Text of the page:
Surf Life Saving New Zealand is celebrating another successful summer of saving lives as the season officially comes to a close this long weekend.
Easter traditionally marks the end of the Surf Life Saving patrol season which began at Labour Weekend and saw 74 clubs patrolling 92 locations nationwide.
Surf Life Saving New Zealand's Lifesaving and Education Manager Allan Mundy says it has been a hugely busy summer in comparison to last season which saw lifeguards operating in some challenging conditions.
"This summer, we experienced some amazing weather and warm water temperatures which brought huge crowds to our beaches around the country and to particular 'hot spots' like the Bay of Plenty and also Christchurch and Dunedin during their respective heat waves, he says.
"Great weather naturally increases the number of people flocking to beaches and therefore we're likely to see rescue numbers go up but one of the key factors to look at is the number of assists that have been carried out by lifeguards to prevent people from getting into a life threatening situation."
Surf Life Saving New Zealand records both 'rescues' which involves saving someone from a life-threatening situation, as well as 'assists' which involve removing swimmers from dangerous situations.
Provisional statistics for the 2017/18 season show a 26% increase on the number of rescues compared to last season and most encouragingly, an 84% increase on the number of assists. Lifeguards have carried out 769 rescues (compared to 612 last season) along with 2,176 assists (1,184 last season).
The Gisborne, Bay of Plenty and Coromandel coastline saw a consistent East Coast swell throughout most of the season with the odd cyclone-related swell which made for some challenging conditions for lifeguards including rips and holes constantly changing.
In stark contrast to last season, they had very high numbers of people using the water more frequently and, of those, a significant amount outside of patrol hours or outside of patrolled beaches.
A number of out-of-hours rescues and callouts also made for an early start to the patrol season for lifeguards in the South Island. The number of rescues were higher than previous years which was a reflection on the greater number of people being at the region's beaches.
Mr Mundy says lifeguards really stepped up to the challenges of a record summer that saw unusually high numbers of swimmers on our beaches each day coupled with larger than normal surf.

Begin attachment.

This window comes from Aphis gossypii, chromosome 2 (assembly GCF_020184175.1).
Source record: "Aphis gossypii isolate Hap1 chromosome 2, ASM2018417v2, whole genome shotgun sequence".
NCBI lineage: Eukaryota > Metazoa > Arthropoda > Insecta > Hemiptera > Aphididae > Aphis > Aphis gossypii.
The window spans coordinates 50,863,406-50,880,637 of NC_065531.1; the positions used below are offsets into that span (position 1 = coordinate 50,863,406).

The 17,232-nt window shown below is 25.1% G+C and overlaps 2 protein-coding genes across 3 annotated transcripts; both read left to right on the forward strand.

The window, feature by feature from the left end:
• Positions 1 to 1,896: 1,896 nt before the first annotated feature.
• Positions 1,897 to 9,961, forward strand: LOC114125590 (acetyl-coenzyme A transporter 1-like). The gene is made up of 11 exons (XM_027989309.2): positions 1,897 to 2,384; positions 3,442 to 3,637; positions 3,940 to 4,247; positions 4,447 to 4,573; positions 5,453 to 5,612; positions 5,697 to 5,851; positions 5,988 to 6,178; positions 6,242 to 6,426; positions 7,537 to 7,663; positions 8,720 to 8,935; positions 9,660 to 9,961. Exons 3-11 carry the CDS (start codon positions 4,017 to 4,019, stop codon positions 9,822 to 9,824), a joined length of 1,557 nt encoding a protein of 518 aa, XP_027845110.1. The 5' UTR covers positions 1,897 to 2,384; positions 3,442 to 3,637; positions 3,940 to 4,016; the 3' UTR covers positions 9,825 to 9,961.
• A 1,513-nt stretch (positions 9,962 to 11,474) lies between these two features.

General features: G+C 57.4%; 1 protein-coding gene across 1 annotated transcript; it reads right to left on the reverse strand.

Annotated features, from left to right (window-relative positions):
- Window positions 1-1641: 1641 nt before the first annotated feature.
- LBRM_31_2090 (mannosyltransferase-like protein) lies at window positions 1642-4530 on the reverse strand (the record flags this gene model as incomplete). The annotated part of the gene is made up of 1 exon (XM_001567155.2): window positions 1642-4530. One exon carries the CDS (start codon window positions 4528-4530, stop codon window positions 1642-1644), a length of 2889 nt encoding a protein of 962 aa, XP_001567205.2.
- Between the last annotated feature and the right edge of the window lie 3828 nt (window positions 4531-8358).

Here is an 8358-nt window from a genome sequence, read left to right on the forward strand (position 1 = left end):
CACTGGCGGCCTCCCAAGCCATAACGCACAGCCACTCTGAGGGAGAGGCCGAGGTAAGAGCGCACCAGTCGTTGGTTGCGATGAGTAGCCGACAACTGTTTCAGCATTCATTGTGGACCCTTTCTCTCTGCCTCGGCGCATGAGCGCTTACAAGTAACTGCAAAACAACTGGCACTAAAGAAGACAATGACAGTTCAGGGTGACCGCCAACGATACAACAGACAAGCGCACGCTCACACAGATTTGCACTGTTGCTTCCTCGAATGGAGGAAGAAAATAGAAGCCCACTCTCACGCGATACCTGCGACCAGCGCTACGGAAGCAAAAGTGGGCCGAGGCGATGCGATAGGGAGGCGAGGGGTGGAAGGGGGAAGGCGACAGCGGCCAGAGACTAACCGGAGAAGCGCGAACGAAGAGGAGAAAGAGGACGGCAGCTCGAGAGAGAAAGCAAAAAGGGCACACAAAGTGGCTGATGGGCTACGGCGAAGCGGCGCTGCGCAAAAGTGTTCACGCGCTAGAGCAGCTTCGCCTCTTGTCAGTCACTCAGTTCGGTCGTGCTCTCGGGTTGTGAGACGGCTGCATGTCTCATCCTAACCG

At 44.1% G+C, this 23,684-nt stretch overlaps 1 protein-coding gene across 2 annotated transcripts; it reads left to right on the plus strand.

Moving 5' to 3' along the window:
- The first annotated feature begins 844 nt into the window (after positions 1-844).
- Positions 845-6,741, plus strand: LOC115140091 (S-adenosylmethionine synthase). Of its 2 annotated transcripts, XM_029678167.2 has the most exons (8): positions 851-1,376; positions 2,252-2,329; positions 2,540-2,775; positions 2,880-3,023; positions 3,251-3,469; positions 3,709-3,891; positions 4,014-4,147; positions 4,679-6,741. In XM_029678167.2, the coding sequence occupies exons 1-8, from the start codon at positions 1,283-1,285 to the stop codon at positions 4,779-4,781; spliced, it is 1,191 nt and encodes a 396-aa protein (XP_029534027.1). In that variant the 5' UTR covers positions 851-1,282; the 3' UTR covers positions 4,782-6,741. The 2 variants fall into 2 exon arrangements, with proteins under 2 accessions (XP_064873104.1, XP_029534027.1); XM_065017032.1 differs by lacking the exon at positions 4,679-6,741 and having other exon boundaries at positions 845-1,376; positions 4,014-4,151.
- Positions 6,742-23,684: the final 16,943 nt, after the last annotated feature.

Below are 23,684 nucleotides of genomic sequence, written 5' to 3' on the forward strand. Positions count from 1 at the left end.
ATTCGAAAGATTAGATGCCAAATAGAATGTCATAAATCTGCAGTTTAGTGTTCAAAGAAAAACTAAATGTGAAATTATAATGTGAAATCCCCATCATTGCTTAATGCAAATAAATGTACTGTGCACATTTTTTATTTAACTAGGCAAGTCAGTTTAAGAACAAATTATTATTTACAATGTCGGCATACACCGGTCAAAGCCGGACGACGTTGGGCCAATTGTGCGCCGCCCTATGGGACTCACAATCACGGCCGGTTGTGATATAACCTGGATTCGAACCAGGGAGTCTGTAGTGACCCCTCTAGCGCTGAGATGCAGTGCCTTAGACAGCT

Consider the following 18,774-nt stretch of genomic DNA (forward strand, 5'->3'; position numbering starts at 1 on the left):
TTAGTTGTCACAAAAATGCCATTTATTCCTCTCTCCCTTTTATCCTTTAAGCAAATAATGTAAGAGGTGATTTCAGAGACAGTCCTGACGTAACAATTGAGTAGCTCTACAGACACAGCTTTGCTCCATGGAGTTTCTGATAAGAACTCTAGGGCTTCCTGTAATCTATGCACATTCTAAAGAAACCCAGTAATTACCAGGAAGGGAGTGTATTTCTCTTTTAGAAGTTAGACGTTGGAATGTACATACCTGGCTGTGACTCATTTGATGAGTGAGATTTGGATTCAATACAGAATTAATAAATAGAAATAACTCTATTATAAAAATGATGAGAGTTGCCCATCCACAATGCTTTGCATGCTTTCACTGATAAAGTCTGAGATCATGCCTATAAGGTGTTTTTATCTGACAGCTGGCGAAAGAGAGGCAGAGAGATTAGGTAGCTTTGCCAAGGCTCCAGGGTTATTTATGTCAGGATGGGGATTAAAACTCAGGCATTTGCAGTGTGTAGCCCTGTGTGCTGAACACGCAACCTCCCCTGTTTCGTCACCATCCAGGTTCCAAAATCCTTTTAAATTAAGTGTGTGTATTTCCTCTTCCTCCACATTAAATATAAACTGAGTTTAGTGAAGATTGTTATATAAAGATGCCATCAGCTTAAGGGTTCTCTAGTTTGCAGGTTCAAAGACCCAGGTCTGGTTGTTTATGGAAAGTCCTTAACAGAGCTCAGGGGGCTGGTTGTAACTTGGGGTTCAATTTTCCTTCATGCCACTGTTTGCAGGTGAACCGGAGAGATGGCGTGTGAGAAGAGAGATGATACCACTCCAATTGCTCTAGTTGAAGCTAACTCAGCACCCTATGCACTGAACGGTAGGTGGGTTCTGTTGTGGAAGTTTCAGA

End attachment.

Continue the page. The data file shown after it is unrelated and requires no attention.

"They can all be proud of the fact that they have contributed to saving hundreds of lives," he says.
After what was a very positive start to the summer, the country saw six beach drownings in February and March, taking the number of drownings at unpatrolled beaches between Labour Weekend and mid-March to 11. While better compared to 17 at the same time last year, it is a rapid slide from just two at the end of December and five at the end of January.
Mr Mundy says one drowning is too many but one fact remains the same- swimming between the flags is always the safest place to swim.
"Considering the fantastic summer we've had, and the number of rescues and assists that have been carried out, it is pleasing to see that the number of drownings at unpatrolled beaches hasn't increased dramatically on last year."
Mr Mundy says with Easter falling slightly earlier this year and the weather still being quite settled, there is a risk of the recent spate of drownings continuing therefore people really need to stop and think carefully before they enter the water at an unpatrolled beach.
"We are asking people to take responsibility for their own safety and those around them. Learn to spot rips, assess the conditions and always swim with a friend. The surf is an unpredictable environment that can change very quickly. If you're not confident in your ability and don't know how to safely get yourself out of danger, then quite simply you should stay out," he says.
While the red and yellow flags will be put away until Labour Weekend, volunteer lifeguards will continue to be part of callout and search and rescue squads over the winter months as well as continuing with their training, upskilling and keeping their surf clubs running.
Mr Mundy says a massive thank you must go out to the 19,000 members and 5,000 lifeguards around the country that have worked tirelessly to keep beach-goers safe for another year. "Being a Surf Lifeguard is a big commitment and we're incredibly grateful to all of our volunteers."
Finalised patrol statistics for the 2017/18 season will be available in due course.
Lisa Smith, Media & Communications Manager
Phone 0276 488 823
Email firstname.lastname@example.org or email@example.com